Date of Award


Document Type


Degree Name

Medical Doctor (MD)

First Advisor

David Spiro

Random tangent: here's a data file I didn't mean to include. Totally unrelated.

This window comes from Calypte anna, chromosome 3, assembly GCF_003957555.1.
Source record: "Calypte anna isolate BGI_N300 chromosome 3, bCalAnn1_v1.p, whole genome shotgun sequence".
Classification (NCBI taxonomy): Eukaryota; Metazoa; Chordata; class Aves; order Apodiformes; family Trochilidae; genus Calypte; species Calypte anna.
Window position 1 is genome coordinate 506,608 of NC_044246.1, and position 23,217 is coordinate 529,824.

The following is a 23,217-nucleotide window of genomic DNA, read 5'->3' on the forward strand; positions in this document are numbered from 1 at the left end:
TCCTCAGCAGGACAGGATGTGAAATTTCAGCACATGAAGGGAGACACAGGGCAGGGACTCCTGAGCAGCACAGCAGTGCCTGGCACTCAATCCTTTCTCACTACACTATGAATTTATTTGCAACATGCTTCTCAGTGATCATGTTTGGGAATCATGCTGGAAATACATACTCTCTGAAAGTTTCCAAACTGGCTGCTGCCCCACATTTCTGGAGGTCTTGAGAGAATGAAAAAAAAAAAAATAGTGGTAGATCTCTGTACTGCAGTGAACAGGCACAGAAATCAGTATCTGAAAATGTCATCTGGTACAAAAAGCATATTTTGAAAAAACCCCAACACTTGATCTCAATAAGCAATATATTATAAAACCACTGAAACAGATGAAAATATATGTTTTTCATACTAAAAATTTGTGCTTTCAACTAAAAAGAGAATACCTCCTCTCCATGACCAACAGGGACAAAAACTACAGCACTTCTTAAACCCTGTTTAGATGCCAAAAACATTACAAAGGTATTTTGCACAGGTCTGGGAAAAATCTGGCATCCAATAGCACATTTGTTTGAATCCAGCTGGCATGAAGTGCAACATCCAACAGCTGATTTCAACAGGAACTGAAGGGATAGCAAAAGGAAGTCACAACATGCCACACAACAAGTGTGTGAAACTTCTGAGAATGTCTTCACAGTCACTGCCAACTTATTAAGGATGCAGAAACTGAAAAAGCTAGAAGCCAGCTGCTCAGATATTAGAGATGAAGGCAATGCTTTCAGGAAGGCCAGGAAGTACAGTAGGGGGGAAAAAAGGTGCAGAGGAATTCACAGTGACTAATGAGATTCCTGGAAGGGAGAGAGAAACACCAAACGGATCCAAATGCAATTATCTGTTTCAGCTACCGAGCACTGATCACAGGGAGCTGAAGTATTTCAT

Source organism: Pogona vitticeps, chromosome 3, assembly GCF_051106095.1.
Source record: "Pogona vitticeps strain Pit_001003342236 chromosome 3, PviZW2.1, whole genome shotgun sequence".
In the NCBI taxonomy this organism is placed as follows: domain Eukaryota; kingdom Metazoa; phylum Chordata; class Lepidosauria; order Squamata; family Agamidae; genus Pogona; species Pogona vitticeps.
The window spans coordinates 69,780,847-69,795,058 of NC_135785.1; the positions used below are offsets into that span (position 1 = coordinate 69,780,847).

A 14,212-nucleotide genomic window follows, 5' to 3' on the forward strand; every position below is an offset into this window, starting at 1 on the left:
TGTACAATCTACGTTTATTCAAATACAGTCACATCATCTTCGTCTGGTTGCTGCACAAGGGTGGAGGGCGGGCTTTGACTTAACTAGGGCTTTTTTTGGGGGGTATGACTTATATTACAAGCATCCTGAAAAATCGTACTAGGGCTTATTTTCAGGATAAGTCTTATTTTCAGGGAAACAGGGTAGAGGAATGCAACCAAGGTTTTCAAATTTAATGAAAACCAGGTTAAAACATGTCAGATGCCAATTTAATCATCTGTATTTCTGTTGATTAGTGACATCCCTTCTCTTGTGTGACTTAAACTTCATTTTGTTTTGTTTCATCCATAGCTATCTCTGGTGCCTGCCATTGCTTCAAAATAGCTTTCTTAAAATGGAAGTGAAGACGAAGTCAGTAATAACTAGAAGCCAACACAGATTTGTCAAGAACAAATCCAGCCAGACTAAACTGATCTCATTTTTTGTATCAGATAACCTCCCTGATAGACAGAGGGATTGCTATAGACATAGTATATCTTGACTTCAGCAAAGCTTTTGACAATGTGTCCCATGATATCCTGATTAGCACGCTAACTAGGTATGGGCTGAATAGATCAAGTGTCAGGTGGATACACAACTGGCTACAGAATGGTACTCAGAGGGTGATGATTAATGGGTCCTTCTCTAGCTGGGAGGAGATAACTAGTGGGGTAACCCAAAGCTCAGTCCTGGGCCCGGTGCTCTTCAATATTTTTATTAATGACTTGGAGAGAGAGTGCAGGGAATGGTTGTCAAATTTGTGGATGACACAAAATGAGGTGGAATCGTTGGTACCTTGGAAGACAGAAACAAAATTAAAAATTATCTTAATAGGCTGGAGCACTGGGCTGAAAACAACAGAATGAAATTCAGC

Acute otitis media (AOM) is the most common diagnosis for which antibiotics are prescribed for children in the United States. Previous trials evaluating an optional antibiotic prescription are limited and have significant limitations. None have evaluated an optional prescription in the urgent care setting. We conducted a randomized, controlled trial in an urban emergency department in which children aged 6 months to 12 years diagnosed with AOM were randomly assigned a "wait-and-see prescription" (WASP) or a "standard treatment prescription" (STP). Structured phone interviews were conducted 4-6, 11-14, and 30-40 days after enrollment to determine the proportion of each group that filled the antibiotic prescription and outcomes related to the clinical course. Substantially more parents in the WASP group (N=138) did not fill the antibiotic prescription compared to the STP group (N=145) (62% vs. 13%; P<0.001). There were no statistically significant differences between the groups in the frequency of subsequent fever, otalgia or unscheduled visits for medical care. Within the WASP group, both fever (OR = 4.0, 95% confidence interval, 1.7-9.5) and otalgia (OR = 4.5, 95% confidence interval, 1.7-11.5) were associated with filling the prescription. The WASP approach substantially reduced unnecessary use of antibiotics in children and is a reasonable alternative to routine use of antimicrobials for treatment of AOM.


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